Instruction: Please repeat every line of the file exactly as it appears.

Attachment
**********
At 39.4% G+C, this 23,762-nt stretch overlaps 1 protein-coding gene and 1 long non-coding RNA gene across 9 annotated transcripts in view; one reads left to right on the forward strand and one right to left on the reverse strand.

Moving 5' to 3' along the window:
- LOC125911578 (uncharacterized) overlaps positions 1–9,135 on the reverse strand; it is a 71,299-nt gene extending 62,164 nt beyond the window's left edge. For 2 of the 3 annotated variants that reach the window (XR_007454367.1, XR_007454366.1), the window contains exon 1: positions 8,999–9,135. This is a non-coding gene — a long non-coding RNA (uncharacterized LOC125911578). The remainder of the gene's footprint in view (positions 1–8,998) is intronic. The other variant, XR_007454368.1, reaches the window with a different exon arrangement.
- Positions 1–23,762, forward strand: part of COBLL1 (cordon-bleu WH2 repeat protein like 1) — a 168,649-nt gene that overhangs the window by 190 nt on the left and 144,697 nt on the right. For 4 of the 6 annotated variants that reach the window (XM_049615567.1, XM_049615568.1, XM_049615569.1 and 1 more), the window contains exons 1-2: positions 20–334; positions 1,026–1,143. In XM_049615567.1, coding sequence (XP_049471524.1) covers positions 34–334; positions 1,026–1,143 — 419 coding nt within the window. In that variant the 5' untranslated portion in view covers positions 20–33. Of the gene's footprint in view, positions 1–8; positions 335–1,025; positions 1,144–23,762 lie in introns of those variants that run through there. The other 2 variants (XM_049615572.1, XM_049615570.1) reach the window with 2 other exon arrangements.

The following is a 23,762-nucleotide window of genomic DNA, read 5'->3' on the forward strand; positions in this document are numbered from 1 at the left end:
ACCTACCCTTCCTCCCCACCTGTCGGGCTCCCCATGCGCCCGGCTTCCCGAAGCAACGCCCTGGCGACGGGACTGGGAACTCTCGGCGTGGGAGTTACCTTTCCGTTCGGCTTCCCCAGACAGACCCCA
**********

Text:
At 39.4% G+C, this 23,762-nt stretch overlaps 1 protein-coding gene and 1 long non-coding RNA gene across 9 annotated transcripts in view; one reads left to right on the forward strand and one right to left on the reverse strand.

Moving 5' to 3' along the window:
- LOC125911578 (uncharacterized) overlaps positions 1–9,135 on the reverse strand; it is a 71,299-nt gene extending 62,164 nt beyond the window's left edge. For 2 of the 3 annotated variants that reach the window (XR_007454367.1, XR_007454366.1), the window contains exon 1: positions 8,999–9,135. This is a non-coding gene — a long non-coding RNA (uncharacterized LOC125911578). The remainder of the gene's footprint in view (positions 1–8,998) is intronic. The other variant, XR_007454368.1, reaches the window with a different exon arrangement.
- Positions 1–23,762, forward strand: part of COBLL1 (cordon-bleu WH2 repeat protein like 1) — a 168,649-nt gene that overhangs the window by 190 nt on the left and 144,697 nt on the right. For 4 of the 6 annotated variants that reach the window (XM_049615567.1, XM_049615568.1, XM_049615569.1 and 1 more), the window contains exons 1-2: positions 20–334; positions 1,026–1,143. In XM_049615567.1, coding sequence (XP_049471524.1) covers positions 34–334; positions 1,026–1,143 — 419 coding nt within the window. In that variant the 5' untranslated portion in view covers positions 20–33. Of the gene's footprint in view, positions 1–8; positions 335–1,025; positions 1,144–23,762 lie in introns of those variants that run through there. The other 2 variants (XM_049615572.1, XM_049615570.1) reach the window with 2 other exon arrangements.

The following is a 23,762-nucleotide window of genomic DNA, read 5'->3' on the forward strand; positions in this document are numbered from 1 at the left end:
ACCTACCCTTCCTCCCCACCTGTCGGGCTCCCCATGCGCCCGGCTTCCCGAAGCAACGCCCTGGCGACGGGACTGGGAACTCTCGGCGTGGGAGTTACCTTTCCGTTCGGCTTCCCCAGACAGACCCCA